How to specify dynamic "Environment" variables in a systemd unit file?

This $(ls -d...) does not work in a systemd unit file:

Environment="ORACLE_HOME=$(ls -d /usr/lib/oracle/*/client64 | sort -rV | head -n1)"
Environment="TNS_ADMIN=$(ls -d /usr/lib/oracle/*/client64/lib/network/admin | sort -rV | head -n1)"

I want to avoid hard-coding the Oracle client version (at the moment 19.19), to simplify updates. When I install a new Oracle client, I don’t want to have to modify the systemd unit file.

How can I achieve that? I use RHEL9 if that matters.

Asked By: Sybil


Most common methods:

  • Use an EnvironmentFile= that is generated on the fly, e.g. via ExecStartPre= that calls a simple script. Current systemd versions will re-read EnvironmentFile before each exec to allow this to work. (/run is a good location for the temporary file.)

    This is the simplest method, as the script only needs to write out the KEY="value" lines.

  • Use a systemd generator which dynamically writes unit files at /run/systemd every time configuration is (re)loaded. The generator could be a shell script, as long as it’s limited to local filesystem access.

    Generators can be placed in /etc/systemd/system-generators/; they will be run during every boot and during every "systemctl daemon-reload", getting the output path as $1. They will run literally before any units have started, so they must not expect network or anything else to be up.

    This is the most flexible method, as any unit option can be specified dynamically – not just environment but other things like WorkingDirectory=. (The generator doesn’t need to create a whole unit; it can extend existing units in the usual way, by creating $1/oracle.service.d/environ.conf or similar.)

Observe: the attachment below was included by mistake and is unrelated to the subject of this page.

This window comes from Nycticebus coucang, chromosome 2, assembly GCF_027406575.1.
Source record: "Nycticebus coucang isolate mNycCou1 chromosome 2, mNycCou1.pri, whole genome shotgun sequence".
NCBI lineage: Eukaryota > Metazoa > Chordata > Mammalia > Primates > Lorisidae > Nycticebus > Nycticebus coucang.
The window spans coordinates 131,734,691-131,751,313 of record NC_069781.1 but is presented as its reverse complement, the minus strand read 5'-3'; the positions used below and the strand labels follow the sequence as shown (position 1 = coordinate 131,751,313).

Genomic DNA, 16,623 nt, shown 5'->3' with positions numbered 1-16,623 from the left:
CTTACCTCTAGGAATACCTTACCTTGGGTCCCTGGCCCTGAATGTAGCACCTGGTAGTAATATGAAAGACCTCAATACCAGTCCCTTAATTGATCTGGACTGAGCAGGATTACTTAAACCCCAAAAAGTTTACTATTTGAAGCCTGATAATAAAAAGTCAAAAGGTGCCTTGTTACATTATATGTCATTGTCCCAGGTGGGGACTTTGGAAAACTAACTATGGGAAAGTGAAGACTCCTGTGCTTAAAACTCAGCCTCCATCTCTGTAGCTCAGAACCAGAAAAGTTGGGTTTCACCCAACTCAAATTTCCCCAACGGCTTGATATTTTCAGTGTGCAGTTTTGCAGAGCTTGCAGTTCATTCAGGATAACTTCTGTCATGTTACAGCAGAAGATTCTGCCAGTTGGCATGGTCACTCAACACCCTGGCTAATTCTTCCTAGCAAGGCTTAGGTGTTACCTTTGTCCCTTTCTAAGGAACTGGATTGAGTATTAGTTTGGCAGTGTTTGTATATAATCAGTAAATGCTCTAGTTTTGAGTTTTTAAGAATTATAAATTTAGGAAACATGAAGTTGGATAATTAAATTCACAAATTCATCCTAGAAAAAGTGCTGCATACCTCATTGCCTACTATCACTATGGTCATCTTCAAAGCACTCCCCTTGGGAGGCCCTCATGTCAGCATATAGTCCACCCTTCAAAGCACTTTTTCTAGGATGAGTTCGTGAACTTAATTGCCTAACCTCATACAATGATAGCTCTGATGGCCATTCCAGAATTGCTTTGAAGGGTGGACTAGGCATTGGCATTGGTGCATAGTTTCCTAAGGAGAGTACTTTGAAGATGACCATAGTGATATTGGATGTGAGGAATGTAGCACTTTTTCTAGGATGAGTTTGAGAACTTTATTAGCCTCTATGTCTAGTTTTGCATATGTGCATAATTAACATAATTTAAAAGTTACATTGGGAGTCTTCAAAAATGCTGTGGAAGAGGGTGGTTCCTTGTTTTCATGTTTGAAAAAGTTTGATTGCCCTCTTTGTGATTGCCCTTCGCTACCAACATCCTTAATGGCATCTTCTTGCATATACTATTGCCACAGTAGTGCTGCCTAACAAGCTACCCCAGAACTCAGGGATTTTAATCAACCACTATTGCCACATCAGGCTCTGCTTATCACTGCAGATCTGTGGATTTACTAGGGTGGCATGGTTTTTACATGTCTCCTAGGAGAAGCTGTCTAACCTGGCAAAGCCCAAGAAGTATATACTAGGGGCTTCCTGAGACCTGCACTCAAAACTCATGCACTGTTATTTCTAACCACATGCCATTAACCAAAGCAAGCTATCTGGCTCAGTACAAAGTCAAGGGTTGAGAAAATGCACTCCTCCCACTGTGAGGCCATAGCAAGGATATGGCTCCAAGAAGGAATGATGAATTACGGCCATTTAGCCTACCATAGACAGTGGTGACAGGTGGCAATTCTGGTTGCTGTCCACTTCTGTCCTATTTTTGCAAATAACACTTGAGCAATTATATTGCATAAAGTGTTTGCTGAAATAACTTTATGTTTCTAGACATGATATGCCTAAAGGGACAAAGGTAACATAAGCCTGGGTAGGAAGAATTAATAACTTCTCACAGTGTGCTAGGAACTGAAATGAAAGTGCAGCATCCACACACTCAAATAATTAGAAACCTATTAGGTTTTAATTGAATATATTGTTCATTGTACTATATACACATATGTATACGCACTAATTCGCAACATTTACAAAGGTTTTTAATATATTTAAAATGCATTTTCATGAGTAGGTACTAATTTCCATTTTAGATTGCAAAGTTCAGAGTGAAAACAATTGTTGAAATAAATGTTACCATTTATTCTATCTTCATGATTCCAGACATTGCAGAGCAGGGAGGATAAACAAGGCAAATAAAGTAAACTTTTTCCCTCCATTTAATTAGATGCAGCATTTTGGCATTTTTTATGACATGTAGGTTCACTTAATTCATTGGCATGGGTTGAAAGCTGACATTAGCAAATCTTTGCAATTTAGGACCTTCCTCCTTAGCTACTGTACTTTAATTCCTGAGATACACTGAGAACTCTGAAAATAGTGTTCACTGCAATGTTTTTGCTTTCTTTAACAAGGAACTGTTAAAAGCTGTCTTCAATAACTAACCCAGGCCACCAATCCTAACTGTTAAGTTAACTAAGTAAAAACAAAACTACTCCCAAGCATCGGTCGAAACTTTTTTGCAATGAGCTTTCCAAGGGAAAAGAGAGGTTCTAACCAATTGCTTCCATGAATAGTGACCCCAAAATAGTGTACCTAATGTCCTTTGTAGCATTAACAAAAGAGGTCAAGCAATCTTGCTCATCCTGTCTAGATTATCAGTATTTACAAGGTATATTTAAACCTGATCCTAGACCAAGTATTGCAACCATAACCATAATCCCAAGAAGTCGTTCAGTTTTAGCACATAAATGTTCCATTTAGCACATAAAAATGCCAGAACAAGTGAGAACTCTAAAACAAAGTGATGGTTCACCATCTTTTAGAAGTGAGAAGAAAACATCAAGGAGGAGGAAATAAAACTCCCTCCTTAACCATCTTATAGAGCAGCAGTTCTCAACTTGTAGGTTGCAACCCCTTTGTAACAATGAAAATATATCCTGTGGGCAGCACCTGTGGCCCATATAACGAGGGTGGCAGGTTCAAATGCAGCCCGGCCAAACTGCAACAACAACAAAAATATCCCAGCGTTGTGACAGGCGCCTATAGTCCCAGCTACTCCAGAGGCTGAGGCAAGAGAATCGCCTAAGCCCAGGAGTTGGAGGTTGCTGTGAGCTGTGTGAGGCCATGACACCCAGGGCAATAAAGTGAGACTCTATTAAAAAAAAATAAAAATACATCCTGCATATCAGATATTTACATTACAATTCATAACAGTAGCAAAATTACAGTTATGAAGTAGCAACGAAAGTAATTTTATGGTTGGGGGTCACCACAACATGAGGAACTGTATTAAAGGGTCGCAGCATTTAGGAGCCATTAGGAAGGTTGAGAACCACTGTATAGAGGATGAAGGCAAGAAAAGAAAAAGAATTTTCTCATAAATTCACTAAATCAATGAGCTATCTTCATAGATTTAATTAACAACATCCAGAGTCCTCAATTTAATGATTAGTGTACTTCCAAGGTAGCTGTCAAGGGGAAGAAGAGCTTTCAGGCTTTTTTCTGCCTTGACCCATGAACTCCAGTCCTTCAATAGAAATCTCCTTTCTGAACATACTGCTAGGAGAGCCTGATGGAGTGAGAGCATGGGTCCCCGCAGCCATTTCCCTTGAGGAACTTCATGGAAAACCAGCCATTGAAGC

Other methods:

  • Use an instanced service unit oracle@.service which uses %i to fill in the version. You will still need to disable "oracle@old" and enable "oracle@new", but it saves you opening the text editor. (And it also makes it easy to quickly roll back to the old version just by starting the correct unit.) I think you can have an Alias=oracle.service so that enabling an instance will automatically map it to the shorter name.

  • Use a wrapper shell-script that sets the variables and execs the actual program. Yes, the exec is important. (Also, use SyslogIdentifier= to prevent the script’s name from showing your journalctl output.) Wrapper scripts are usually discouraged, but that’s typically because they do things that can trivially be done from the .service, which is not 100% the case here.

Avoid systemctl set-environment as it is global – the variables will become available to all services started after that point, whether they want them or not.

Answered By: u1686_grawity
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